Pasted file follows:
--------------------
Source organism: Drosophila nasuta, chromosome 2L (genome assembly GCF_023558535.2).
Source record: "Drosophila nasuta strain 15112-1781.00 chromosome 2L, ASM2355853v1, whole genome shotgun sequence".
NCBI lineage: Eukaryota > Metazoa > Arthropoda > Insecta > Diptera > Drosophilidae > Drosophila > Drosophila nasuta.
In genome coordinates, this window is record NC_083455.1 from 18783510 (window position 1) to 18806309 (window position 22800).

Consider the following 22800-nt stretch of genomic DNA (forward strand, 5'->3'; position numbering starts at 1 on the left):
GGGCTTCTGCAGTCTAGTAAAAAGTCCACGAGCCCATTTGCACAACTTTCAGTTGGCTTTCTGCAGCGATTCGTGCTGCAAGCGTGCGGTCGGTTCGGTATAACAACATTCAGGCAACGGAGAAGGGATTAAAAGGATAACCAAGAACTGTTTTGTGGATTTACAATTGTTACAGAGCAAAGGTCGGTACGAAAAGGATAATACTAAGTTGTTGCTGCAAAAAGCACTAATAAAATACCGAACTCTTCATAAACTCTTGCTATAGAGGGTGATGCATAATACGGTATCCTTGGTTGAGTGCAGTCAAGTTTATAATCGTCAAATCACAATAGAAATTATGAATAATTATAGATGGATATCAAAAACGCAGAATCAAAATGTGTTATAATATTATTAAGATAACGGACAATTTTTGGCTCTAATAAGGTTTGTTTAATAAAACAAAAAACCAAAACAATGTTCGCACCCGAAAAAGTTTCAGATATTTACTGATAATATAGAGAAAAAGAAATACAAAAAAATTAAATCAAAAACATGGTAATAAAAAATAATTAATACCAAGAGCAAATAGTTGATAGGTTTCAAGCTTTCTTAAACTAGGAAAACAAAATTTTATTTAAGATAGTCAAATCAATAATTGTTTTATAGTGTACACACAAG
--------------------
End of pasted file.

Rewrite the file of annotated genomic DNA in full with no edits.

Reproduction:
Source organism: Drosophila nasuta, chromosome 2L (genome assembly GCF_023558535.2).
Source record: "Drosophila nasuta strain 15112-1781.00 chromosome 2L, ASM2355853v1, whole genome shotgun sequence".
NCBI lineage: Eukaryota > Metazoa > Arthropoda > Insecta > Diptera > Drosophilidae > Drosophila > Drosophila nasuta.
In genome coordinates, this window is record NC_083455.1 from 18783510 (window position 1) to 18806309 (window position 22800).

Consider the following 22800-nt stretch of genomic DNA (forward strand, 5'->3'; position numbering starts at 1 on the left):
GGGCTTCTGCAGTCTAGTAAAAAGTCCACGAGCCCATTTGCACAACTTTCAGTTGGCTTTCTGCAGCGATTCGTGCTGCAAGCGTGCGGTCGGTTCGGTATAACAACATTCAGGCAACGGAGAAGGGATTAAAAGGATAACCAAGAACTGTTTTGTGGATTTACAATTGTTACAGAGCAAAGGTCGGTACGAAAAGGATAATACTAAGTTGTTGCTGCAAAAAGCACTAATAAAATACCGAACTCTTCATAAACTCTTGCTATAGAGGGTGATGCATAATACGGTATCCTTGGTTGAGTGCAGTCAAGTTTATAATCGTCAAATCACAATAGAAATTATGAATAATTATAGATGGATATCAAAAACGCAGAATCAAAATGTGTTATAATATTATTAAGATAACGGACAATTTTTGGCTCTAATAAGGTTTGTTTAATAAAACAAAAAACCAAAACAATGTTCGCACCCGAAAAAGTTTCAGATATTTACTGATAATATAGAGAAAAAGAAATACAAAAAAATTAAATCAAAAACATGGTAATAAAAAATAATTAATACCAAGAGCAAATAGTTGATAGGTTTCAAGCTTTCTTAAACTAGGAAAACAAAATTTTATTTAAGATAGTCAAATCAATAATTGTTTTATAGTGTACACACAAG